5. It's a rider's race.

Twenty horses break from the gate in front of 140,000 roaring spectators, each jockey looking to avoid traffic problems and find the elusive perfect trip. "You've probably got 15 horses who all want to be in the same spot on the racetrack," says three-time Derby-winning trainer Bob Baffert. It's an intensely pressurized experience for veteran jockeys and a sensory explosion for Derby rookies such as Castellano (above) and Jeremy Rose, who will ride Afleet Alex.

Before becoming a jockey some six years ago, Rose, 26, was a talented 103-pound high school wrestler and Penn State football fan in Bellefonte, Pa. "Balance, strength, competitiveness, you need them all in both wrestling and riding," Rose says. He has improved steadily and won the riding title at Oaklawn Park this year, but being aboard a Derby contender raises the stakes. (Inexperience, it should be noted, didn't keep Derby rookie Stewart Elliott from winning on Smarty Jones a year ago.)

6. Do not enter.

Some horses don't belong in the Derby, but some owners and trainers can't resist. Two cases in point: Going Wild, trained by Lukas, has lost his last two races by more than 57 lengths, yet he is expected to start. "I'm going to rely on my 25 years of experience and think I'm O.K.," says Lukas (left). Spanish Chestnut was sixth in two prep races and hasn't won since January. There's an ulterior motive to start him. He is owned by Derrick Smith and Michael Tabor, the same pair that owns Bandini, and he's in the race to press the pace and soften up the likes of Bellamy Road. Derby fever takes all forms.

7. Just enough room.

B. Wayne Hughes, the billionaire founder of Public Storage, is expected to have two starters in the race, although he had to sweat things out. Illinois Derby winner Greeley's Galaxy is trained by 83-year-old Warren Stute (right), who stopped galloping horses only when he suffered a minor stroke two years ago. ("And I wasn't happy about it," he says.) Don't Get Mad romped in the Derby Trial last Saturday at Churchill Downs.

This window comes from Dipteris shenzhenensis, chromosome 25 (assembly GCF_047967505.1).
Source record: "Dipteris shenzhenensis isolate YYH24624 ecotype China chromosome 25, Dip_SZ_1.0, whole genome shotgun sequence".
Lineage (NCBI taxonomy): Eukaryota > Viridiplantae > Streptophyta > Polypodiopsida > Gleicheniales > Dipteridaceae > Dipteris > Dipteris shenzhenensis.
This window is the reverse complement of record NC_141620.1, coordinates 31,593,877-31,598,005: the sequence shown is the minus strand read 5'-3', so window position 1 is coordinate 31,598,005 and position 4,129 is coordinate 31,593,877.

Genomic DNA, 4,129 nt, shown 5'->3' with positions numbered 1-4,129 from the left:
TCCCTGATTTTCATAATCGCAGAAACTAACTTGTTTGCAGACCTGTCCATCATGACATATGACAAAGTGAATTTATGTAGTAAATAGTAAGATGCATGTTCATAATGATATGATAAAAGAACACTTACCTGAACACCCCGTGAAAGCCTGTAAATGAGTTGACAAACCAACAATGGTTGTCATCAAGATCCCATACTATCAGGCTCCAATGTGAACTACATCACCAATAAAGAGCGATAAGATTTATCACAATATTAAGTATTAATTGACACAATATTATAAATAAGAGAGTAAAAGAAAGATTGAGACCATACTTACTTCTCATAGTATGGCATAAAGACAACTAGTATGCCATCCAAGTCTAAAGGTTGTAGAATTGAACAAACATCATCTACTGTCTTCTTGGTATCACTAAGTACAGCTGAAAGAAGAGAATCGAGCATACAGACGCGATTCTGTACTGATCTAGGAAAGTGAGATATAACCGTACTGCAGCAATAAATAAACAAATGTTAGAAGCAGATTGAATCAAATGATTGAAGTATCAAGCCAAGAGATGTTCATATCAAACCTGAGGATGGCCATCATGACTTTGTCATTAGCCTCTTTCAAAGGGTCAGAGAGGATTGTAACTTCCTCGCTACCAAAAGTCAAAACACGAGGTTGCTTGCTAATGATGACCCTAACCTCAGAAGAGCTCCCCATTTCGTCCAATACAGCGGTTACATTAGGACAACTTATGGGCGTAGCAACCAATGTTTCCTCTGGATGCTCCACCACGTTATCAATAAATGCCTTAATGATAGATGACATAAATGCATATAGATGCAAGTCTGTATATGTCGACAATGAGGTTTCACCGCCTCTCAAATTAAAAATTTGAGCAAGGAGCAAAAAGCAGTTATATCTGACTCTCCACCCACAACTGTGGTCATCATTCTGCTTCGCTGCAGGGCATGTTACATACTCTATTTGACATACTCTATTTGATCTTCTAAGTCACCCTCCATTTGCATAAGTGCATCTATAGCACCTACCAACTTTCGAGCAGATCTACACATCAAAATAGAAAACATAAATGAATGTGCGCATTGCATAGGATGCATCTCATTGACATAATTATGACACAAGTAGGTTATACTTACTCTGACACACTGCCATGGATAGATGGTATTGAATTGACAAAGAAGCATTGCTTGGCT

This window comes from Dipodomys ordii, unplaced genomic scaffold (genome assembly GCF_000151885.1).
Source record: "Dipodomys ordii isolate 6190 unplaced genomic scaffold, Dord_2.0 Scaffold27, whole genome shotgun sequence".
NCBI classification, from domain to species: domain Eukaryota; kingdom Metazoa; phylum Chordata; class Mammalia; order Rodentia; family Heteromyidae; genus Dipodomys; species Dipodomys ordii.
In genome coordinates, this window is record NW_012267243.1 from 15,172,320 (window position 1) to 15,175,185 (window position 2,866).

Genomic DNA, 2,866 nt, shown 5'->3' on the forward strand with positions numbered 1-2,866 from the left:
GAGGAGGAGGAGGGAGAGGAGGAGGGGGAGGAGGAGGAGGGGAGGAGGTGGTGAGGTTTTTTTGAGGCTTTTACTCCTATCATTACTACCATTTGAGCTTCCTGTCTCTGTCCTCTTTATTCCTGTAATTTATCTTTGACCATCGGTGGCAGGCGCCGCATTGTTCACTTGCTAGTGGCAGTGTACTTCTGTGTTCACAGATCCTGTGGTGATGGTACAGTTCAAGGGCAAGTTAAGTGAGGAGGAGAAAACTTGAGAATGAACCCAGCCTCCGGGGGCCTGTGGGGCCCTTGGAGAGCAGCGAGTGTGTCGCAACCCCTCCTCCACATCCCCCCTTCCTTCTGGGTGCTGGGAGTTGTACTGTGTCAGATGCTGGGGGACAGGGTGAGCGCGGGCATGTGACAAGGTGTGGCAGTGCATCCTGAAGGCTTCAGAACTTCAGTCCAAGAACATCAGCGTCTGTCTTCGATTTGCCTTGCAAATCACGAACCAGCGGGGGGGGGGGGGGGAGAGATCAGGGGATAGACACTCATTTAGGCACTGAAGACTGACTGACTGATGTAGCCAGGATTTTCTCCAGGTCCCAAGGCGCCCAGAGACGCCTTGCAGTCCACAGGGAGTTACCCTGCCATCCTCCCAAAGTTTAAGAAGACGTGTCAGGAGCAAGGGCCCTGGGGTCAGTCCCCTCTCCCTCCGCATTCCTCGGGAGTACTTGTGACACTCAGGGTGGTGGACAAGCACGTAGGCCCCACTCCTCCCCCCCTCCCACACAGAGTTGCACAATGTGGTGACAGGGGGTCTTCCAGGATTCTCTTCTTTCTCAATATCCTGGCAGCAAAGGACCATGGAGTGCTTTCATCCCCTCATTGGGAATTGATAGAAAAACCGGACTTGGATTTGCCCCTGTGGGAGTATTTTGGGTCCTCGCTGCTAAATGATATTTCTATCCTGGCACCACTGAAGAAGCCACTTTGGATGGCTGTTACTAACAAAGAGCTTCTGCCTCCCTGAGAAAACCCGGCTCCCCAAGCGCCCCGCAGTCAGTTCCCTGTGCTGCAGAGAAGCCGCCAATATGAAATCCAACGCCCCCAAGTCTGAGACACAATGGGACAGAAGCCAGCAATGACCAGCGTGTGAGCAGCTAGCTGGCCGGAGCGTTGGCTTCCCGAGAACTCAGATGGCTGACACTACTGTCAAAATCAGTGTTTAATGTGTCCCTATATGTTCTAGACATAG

However, Greeley's Galaxy was not nominated to the Triple Crown races, which cost a mere $600 in January and $6,000 in March. Hughes, who is listed by Forbes as the 79th-richest American, can afford the $200,000 supplemental fee to make Greeley's Galaxy eligible, but horses nominated early have precedence over horses that are supplemented. Only when Consolidator pulled out on Monday could Hughes rest easier about getting both horses into the race.

8. History is not on their side.

The last horse to win the Derby after going to the starting gate just twice as a 3-year-old was Sunny's Halo in 1983. Before that, it was Jet Pilot in 1947. Bellamy Road, High Limit (left) and Closing Argument, who was third in the Blue Grass Stakes, have each had just two starts this year.

Wilko has even more than that going against him. Not only has he started just twice this year (he did run a whopping 12 times as a 2-year-old), but he also won the Breeders' Cup Juvenile. No horse has won the Juvenile and the Derby.

9. Don't write off the contingent from the West Coast.

Wise guys are roundly trashing the three horses coming to Louisville after running in the April 9 Santa Anita Derby: winner Buzzards Bay (whose trainer, Jeff Mullins, has won the prestigious prep three straight times), third-place finisher Wilko (right) and fourth-place finisher Giacomo. One warning: Since 1980 the Santa Anita Derby has produced seven Derby winners, a rate of success equaled only by the Florida Derby.

10. It's all about the money.

You can go to Louisville--hotel suites run as much as $11,000 for the three-night minimum--and pick the winner. More than $19 million was wagered at the Downs on Derby Day last year. Smarty Jones was syndicated for $40 million. It would cost you $100,000 to have Smarty (below) impregnate your mare. This year the winner gets $1.24 million from the newly doubled purse of $2 million, provided he passes the most exacting drug tests in Derby history, to which all horses in the field will be subjected in the wake of doping scandals in New York and California.

Who will win on Saturday? Count on a sick pace and play a closers-only exacta box with Afleet Alex, Noble Causeway, and Wilko or Don't Get Mad. And buy a $2 win ticket on Bellamy Road, so you'll have a keepsake in case he really is the next superhorse. ■


Bill Frakes


With the refurbished Churchill Downs grandstand as a backdrop, Afleet Alex tested the track early on Sunday.


Bill Frakes